From learner to therapist: A story of transcendence and transformation
Therapeutic interventions are guided as much by a therapist's philosophy as they are by an understanding of psychological and therapeutic principles. An individual gravitates toward specific philosophical assumptions largely because they resonate with personal, subjective themes in this person's life. This paper explores according to the phenonemenological approach of the training of a group of four trainee Gestalt therapists from four different traditions in the context of a culturally and racially diverse South Africa in the opening years of the third millennium.The intention of the authors was to focus specifically on their lived experience with a view to observing how the different historically situated contexts have influenced the incremental shift in the acquisition of the skills of the Gestalt therapist. It is the authors' contention that Gestalt therapeutic training needs to transcend the Western and Eurocentric traditions in which it is historically sited in order to become relevant to the multi-ethnic and multi-cultural realities of the global village characterised as it is by diversity. As such the benefits of Gestalt therapy, as experienced by the group, have implications that are broadly applicable.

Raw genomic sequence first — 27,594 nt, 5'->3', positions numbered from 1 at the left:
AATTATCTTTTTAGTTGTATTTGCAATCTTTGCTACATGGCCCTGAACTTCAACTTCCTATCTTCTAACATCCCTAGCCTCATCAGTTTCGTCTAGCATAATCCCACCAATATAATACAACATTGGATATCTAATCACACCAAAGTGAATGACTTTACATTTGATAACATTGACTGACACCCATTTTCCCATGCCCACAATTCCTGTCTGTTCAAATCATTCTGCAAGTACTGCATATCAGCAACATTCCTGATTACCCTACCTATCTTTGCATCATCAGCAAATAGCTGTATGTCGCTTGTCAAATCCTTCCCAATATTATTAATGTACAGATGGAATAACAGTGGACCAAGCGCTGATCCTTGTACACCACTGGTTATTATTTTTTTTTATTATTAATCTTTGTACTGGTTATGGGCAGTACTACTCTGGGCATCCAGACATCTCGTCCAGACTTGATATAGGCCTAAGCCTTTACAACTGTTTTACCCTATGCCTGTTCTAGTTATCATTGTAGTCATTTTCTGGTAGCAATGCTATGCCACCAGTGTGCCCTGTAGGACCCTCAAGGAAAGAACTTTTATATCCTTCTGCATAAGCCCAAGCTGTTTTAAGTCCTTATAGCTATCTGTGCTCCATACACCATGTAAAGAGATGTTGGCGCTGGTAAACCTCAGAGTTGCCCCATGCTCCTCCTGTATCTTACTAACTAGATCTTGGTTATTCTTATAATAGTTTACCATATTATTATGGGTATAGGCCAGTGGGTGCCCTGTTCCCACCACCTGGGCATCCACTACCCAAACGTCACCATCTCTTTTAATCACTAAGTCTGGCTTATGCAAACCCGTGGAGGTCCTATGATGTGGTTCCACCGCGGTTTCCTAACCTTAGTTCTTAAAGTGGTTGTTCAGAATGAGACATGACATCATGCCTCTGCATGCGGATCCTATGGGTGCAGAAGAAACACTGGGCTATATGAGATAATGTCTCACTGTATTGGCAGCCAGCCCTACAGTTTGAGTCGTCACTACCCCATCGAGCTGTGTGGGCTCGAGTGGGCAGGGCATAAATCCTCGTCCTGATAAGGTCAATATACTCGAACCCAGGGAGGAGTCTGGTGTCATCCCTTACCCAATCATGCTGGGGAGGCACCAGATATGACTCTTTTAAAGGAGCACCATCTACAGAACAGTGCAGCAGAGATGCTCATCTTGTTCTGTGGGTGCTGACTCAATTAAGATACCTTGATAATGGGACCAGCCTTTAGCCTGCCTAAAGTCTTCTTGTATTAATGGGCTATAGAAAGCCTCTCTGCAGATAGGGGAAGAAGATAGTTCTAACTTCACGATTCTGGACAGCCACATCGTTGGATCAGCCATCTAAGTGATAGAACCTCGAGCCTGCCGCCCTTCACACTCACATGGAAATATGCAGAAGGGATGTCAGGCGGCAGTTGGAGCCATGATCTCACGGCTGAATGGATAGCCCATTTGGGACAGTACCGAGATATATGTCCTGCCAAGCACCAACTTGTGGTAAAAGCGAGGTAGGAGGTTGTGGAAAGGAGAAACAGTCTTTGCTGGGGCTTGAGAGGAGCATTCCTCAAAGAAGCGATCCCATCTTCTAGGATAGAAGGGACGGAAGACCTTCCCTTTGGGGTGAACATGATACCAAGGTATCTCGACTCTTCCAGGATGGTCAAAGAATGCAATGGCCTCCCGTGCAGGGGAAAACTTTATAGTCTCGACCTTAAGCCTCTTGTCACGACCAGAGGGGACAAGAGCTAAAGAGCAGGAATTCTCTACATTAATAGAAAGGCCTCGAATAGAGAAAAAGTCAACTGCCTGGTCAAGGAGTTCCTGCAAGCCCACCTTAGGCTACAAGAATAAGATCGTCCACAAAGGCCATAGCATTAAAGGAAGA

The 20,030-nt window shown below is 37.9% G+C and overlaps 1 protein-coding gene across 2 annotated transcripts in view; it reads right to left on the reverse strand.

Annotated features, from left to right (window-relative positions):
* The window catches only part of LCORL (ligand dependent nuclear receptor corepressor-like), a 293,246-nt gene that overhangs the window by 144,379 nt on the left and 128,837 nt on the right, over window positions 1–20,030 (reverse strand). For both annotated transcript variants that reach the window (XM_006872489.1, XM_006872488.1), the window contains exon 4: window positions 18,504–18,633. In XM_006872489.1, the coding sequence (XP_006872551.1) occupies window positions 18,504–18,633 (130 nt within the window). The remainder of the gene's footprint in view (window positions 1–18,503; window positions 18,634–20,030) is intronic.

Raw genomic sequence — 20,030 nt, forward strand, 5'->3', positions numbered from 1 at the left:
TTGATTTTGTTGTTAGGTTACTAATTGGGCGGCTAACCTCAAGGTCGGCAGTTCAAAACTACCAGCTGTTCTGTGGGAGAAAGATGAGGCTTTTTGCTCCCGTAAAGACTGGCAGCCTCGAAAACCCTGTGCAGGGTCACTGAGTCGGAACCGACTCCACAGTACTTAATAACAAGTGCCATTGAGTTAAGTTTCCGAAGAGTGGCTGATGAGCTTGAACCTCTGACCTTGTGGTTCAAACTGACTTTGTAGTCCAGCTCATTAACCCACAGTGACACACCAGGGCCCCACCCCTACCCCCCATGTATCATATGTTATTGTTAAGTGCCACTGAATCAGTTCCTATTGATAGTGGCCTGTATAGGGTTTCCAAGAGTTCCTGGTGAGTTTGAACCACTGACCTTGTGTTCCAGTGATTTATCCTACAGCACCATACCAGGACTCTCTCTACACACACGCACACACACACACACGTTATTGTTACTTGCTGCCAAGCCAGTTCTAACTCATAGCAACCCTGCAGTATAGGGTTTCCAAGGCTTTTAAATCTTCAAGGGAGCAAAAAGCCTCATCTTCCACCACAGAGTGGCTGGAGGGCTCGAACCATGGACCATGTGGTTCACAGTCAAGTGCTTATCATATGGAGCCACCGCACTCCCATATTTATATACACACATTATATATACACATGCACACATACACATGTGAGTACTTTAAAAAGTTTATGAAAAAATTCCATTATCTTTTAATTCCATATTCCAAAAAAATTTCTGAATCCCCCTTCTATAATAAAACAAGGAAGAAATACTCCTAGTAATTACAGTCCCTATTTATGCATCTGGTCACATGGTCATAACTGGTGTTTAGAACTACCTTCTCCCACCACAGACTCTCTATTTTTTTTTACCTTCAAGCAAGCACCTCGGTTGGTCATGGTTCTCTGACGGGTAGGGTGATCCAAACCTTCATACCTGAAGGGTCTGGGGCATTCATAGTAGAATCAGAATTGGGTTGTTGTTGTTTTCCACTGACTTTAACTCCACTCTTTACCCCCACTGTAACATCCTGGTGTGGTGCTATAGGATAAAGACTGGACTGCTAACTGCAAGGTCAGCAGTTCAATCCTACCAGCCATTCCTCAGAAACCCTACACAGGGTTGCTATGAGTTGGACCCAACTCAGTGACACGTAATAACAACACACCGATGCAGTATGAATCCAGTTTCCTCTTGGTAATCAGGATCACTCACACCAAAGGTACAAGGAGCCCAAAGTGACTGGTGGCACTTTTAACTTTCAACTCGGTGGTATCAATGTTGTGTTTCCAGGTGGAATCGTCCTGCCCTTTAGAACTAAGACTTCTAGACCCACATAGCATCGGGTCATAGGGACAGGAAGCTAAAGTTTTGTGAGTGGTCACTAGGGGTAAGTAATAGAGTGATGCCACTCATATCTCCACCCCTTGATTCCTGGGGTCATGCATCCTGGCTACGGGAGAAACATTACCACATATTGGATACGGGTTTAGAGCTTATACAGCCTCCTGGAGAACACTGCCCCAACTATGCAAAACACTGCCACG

Keywords: Gestalt; training; intersubjectivity; presentness; experiential; therapist
Health SA Gesondheid Vol. 10 (1) 2005: pp. 62-71
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